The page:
How to Deal with Anxiety at Work

 Is it hot in here? It just got way too hot in here. Wow, I’m really sweating right now. Ok, breathe. Focus. Ohmygosh, Ohmygosh, Ohmygosh there is no way I can finish all this in time. No possible way. It’s just not going to happen. She’s going to be so mad at me. I mean she probably already thinks I’m incompetent.  Would she yell at me? Could I get fired? If I get fired, how will I pay rent? And all my bills…ohmygosh…I’m going to be homeless. I am going to be a homeless person. This is it.

Welcome to my internal dialogue when my workload becomes too much. Fear and dread consume me. Every negative thought I’ve ever had forces its way into my forebrain and I suddenly feel like I’m either going to burst into tears or run out the door like a lunatic. All day I carry this feeling of unease in the pit my stomach and all I want to do is crawl under my covers and shut the world out.

Thankfully, but unfortunately, I am not the only one experiencing stress and anxiety in the workplace. Nearly 1 in 9 employees in the workplace have had or will have an anxiety disorder.

Stress is a fairly subjective concept to measure. Everyone varies in his or her triggers, manifestations, and coping mechanisms due to their own personalized concoction of nature versus nurture. Although most everyone will experience stressful moments at work, it starts to morph into an anxiety disorder when these stressful and anxious moments become persistent, excessive, and interfere with one’s ability to function on a daily basis. Interestingly, even though many employees report the very symptoms of an anxiety disorder, few report actually having an anxiety disorder.

Whether you’ve been noticing some frequent bouts of stress and panic while at work, or you’ve already been plagued with the constant heart-racing, blood-pumping states of stress, here are a few tips to help you handle yourself at work no matter where you are on the anxiety spectrum:

Slow Down.

The tension is building up and a million thoughts are racing through your mind. Slow yourself down. Close your eyes, and focus only on your breath. Try breathing in for five seconds and breathing out for five seconds, each time letting go some of the tension you are holding inside.

If your trigger is time-management, separate your tasks so they are smaller. Focusing on one task a time will slow the roll of those spiraling thoughts when looking at your to-do list, so it doesn’t seem as overwhelming.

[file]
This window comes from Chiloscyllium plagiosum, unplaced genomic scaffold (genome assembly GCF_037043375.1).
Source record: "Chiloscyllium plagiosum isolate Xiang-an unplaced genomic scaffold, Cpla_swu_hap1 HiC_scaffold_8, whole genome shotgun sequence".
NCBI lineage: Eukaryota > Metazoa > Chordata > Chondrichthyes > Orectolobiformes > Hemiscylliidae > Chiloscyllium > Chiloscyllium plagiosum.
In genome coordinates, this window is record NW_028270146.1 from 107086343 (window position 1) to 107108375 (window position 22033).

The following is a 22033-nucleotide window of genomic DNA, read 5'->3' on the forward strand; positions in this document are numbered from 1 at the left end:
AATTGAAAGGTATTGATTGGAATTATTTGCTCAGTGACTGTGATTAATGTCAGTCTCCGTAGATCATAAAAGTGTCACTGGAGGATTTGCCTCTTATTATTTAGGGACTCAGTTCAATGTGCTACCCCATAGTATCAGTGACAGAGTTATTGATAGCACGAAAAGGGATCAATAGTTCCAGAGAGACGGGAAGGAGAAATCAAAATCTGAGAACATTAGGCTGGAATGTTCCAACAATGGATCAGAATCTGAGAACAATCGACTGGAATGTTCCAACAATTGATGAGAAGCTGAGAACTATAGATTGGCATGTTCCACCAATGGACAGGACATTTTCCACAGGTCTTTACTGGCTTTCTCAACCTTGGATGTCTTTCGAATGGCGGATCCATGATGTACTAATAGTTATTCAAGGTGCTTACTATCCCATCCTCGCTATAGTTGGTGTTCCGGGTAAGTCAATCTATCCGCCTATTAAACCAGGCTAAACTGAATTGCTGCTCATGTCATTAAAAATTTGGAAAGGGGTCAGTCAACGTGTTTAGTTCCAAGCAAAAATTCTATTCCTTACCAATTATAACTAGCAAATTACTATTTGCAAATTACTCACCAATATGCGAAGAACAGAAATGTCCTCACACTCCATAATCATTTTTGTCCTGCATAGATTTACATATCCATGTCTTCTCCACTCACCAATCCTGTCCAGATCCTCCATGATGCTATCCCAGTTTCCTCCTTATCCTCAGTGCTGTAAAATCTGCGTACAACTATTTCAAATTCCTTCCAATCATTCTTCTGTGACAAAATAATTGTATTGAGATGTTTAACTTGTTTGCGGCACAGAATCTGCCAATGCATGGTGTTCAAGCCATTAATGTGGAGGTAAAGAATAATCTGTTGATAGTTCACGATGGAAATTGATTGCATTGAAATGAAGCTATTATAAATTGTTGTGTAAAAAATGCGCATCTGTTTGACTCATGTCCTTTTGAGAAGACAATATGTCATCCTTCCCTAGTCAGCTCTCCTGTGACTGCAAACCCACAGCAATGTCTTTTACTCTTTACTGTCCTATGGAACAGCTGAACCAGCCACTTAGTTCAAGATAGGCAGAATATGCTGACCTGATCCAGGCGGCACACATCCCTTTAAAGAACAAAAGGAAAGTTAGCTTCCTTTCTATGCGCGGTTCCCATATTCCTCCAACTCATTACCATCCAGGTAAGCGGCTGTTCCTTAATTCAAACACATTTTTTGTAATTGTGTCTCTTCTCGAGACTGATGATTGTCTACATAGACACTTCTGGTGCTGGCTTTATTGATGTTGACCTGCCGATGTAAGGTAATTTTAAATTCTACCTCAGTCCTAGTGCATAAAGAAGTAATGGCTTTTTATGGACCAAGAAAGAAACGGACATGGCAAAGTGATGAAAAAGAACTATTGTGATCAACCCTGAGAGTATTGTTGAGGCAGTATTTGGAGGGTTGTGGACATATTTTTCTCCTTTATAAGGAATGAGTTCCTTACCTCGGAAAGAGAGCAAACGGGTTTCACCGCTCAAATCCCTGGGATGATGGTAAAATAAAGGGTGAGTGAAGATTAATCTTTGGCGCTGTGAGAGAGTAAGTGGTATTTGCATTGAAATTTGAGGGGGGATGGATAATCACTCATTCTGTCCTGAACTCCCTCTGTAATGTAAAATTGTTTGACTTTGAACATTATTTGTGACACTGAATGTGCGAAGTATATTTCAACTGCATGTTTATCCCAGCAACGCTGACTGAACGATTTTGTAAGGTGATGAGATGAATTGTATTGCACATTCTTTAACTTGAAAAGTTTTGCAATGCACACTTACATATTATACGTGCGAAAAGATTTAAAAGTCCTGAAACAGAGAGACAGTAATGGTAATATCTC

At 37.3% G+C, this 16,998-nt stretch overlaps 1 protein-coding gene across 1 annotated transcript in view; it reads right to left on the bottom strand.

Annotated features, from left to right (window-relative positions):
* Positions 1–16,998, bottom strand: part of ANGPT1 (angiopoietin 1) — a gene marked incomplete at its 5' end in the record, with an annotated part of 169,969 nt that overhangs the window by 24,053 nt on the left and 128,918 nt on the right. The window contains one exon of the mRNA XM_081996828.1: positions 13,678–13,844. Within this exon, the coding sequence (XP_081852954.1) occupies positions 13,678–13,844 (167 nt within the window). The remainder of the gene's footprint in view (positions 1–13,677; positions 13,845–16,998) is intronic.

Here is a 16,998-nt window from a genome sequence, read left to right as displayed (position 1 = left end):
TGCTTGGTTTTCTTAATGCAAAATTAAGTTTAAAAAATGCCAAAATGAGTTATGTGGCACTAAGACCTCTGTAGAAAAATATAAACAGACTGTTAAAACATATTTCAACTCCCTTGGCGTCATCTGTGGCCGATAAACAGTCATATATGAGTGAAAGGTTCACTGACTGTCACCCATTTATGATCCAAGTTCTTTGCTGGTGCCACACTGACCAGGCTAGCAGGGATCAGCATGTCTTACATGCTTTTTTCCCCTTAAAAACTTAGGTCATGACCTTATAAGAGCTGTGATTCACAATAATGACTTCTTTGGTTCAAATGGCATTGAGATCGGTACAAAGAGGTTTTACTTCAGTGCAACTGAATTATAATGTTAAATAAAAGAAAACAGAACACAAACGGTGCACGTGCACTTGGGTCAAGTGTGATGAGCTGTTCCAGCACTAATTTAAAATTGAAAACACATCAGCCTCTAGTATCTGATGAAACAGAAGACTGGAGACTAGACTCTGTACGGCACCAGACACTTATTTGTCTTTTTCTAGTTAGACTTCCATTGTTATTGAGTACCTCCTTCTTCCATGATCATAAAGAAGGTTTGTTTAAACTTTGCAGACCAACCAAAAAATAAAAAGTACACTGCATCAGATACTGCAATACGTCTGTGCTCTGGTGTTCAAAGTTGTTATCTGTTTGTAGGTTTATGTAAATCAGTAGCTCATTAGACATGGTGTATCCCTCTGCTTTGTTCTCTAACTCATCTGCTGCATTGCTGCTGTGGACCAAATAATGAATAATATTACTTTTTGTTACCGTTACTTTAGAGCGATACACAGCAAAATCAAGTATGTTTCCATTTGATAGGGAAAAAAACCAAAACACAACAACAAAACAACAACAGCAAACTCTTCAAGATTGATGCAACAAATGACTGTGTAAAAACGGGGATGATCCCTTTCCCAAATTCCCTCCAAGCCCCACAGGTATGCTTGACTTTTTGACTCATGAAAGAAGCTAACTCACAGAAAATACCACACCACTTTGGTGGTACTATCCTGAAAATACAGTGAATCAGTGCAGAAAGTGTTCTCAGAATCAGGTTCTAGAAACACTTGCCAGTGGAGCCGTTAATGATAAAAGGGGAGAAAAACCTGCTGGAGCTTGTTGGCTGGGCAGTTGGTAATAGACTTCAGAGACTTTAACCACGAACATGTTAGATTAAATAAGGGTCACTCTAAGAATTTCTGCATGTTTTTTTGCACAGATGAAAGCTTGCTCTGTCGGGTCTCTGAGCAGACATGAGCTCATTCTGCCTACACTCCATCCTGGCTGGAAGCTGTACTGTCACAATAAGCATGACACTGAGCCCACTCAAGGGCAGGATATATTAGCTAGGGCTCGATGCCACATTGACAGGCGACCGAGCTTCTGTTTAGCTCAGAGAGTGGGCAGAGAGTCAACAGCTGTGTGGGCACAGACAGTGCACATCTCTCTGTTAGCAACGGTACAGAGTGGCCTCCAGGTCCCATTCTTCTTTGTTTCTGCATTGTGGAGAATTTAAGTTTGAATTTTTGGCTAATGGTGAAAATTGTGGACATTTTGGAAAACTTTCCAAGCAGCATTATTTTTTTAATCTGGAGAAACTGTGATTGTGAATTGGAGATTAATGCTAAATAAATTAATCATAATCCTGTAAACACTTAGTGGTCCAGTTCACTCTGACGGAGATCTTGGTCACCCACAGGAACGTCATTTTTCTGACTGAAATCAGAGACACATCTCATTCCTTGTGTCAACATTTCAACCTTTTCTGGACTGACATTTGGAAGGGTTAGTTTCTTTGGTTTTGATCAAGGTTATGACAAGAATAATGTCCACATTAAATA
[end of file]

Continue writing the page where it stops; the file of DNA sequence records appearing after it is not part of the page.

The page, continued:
Get to know your anxiety.

When you start to feel those prickles of fear, that overwhelming blanket of stress, try not to suppress it. Invite the feelings in! Anxiety is trying to bring something to your attention. Take a breath and examine yourself. Figure out what is happening, why, and what your natural response is. Knowing your trigger and your natural coping instinct (food, sleep, drugs, sex) is a major step in handling your anxiety. Anxiety is essentially an attack of the mind. Figure out your opponent, and you’ll know how to defend yourself.

Reach out.

Talk to a coworker, your friends, or your family. They can provide you with an outlet and validation. If your anxiety is more serious, it would also be beneficial to talk to your supervisor. There are common fears that bringing the issue of your anxiety to the attention of a supervisor would mean you are “weak,” that any chances of mobility would be affected, or that your interest and/or ability to do the job is lacking. However, the reality is that your employer may not realize the load of responsibility you have. A healthy employee is usually a more productive one so your employer has a strong incentive to make sure they are providing a good work environment. Oftentimes, employers can offer you resources, referrals, and may even have benefits like discounted gym memberships. Take advantage!

Last but not least, always, always, always practice self-care. Eat more good food than bad. Exercise in any way, shape, or form (a walk is better than nothing). Get some sleep. Do your favorite hobbies- hike, color, knit, garden, etc. Seek professional help when needed. We are not infallible; it is ok to ask for help. If you take care of yourself you will be happier, more productive, and less stressed. We get one body and one life. Let’s not destroy them by being anxious at work.

 

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